At the Battle of Mogadishu, not only were two Black Hawk helicopters shot down by the equivalent of peasants, but 18 servicemen were murdered, an American pilot was captured and held hostage for days thereafter, and two Delta Force operators were murdered—with their bodies being paraded through the streets as trophies by the raging Somali hordes.
Bin Laden watched these scenes as they played out on CNN. He then saw as the mighty Americans – rather than seek retribution upon Mogadishu – fled Somalia.
Thus, Bin Laden could effectively make his case to the Islamic world that the Americans were the weaker horse. Because of this, Bin Laden believed that the future belonged to al Qaeda.
The U.S.-backed apostates who ruled over Islamic territories could be overthrown because the Americans – if scratched even slightly – would not have the backs of the apostates they had supported since the Cold War.
Al Qaeda’s vision of a pan-Islamic caliphate could be built.
The weakness the Americans displayed in the aftermath of the Battle of Mogadishu—choosing to run instead of fight—and the subsequent chaos, played into Bin Laden’s long-term plans. From the Somali example, Bin Laden began a series of probing operations. He bombed the World Trade Center a year later.
Bin Laden attacked U.S. embassies in Africa. Al Qaeda eventually blew up part of the USS Cole, a U.S. Navy destroyer, as it passed through Yemeni waters. Eventually, the terrorist organization hit America in the most spectacular way.
Weakness Begets Weakness
Bin Laden’s nefarious plots could have been delayed or even prevented had America responded. Like Hitler probing the will of the Allies by slowly invading Europe bit by bit, Bin Laden was poking the Americans to see when—and if—they’d finally respond to him.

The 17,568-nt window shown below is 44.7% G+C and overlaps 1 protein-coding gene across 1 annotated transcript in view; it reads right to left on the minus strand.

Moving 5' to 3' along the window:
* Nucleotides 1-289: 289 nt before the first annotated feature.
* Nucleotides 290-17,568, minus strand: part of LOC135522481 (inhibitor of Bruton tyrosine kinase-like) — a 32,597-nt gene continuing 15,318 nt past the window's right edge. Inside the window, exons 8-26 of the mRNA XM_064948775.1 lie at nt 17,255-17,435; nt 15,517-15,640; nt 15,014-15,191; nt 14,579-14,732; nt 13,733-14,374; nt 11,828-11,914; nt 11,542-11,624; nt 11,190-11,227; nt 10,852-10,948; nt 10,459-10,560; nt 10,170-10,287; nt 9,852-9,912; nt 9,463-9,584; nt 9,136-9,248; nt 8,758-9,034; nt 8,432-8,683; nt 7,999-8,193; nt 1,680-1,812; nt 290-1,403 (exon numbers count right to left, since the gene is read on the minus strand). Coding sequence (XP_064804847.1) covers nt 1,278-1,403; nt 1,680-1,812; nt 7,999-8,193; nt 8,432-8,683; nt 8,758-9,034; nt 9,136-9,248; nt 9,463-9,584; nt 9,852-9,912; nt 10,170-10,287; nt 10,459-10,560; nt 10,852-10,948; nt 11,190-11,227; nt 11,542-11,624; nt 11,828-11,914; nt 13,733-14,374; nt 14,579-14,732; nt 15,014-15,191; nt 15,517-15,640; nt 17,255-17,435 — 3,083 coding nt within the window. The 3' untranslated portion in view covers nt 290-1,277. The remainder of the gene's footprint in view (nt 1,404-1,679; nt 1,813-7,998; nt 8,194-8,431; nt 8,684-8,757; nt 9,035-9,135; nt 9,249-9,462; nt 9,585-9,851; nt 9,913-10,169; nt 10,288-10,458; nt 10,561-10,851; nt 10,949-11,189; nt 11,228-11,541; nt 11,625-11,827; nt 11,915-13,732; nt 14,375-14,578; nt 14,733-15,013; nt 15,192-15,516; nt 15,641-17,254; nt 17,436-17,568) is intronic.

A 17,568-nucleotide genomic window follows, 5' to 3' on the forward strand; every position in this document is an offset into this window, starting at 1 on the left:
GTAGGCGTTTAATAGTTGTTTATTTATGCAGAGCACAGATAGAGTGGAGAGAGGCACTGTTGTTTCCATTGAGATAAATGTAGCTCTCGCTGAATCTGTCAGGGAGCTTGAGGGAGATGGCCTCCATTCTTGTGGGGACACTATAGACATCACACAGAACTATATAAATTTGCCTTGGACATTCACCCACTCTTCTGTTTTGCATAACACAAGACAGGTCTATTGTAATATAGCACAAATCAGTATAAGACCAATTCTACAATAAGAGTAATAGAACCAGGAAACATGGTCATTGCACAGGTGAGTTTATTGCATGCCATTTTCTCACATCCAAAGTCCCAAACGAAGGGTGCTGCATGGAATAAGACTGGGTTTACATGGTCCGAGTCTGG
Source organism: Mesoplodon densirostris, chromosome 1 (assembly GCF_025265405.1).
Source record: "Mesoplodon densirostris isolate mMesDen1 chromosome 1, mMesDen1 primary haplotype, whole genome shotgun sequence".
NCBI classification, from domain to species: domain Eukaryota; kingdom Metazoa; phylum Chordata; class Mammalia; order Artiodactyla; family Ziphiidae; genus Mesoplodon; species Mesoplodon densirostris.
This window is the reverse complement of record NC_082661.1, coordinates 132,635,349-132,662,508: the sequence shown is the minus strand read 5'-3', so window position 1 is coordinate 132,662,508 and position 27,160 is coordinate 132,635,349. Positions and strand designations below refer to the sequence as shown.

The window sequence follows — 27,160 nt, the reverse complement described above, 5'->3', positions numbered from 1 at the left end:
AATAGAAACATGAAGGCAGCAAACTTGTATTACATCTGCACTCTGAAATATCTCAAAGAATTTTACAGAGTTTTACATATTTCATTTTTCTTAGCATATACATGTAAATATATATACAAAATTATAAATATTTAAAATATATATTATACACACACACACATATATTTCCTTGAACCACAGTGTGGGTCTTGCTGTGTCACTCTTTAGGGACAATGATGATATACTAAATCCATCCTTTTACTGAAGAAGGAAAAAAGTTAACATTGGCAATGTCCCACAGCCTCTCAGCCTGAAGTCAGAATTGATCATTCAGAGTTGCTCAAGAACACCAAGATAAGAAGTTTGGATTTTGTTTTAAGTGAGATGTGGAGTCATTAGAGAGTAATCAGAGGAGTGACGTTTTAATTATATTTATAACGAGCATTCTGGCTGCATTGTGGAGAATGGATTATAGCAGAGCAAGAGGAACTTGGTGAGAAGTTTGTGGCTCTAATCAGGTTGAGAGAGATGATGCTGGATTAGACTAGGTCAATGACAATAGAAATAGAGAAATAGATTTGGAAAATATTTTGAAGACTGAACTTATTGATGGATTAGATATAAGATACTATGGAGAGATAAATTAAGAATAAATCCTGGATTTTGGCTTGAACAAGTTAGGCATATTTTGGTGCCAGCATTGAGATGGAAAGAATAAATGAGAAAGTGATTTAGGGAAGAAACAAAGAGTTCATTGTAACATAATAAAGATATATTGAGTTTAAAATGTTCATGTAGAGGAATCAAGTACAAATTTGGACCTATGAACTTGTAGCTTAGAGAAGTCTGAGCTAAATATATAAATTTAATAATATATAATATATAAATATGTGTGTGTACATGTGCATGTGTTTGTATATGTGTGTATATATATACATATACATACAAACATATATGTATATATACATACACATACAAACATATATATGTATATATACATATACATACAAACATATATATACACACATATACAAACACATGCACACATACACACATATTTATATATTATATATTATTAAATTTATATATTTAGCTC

When they did not, it encouraged him to go-for-broke on 9/11. And he did.
As we enter the 30th anniversary of the Battle of Mogadishu we must not only remember the American heroes of that awful event. We must also remember the lesson of that failed U.S. military operation.
The failure to respond forcefully to terrorist provocations or to show weakness in the face of terrorism, such as we did in our chaotic pullout of Afghanistan in 2021 or in our botched response to al Qaeda’s attacks on the U.S. consulate in Benghazi, Libya in 2011, will only compound America’s problems and create greater misery.
A 19FortyFive Senior Editor and an energy analyst at the The-Pipeline, Brandon J. Weichert is a former Congressional staffer and geopolitical analyst who is a contributor at The Washington Times, as well as at the Asia Times. He is the author of Winning Space: How America Remains a Superpower (Republic Book Publishers), Biohacked: China’s Race to Control Life (Encounter Books), and The Shadow War: Iran’s Quest for Supremacy (July 23). Weichert occasionally serves as a Subject Matter Expert for various organizations, including the Department of Defense. He can be followed via Twitter @WeTheBrandon.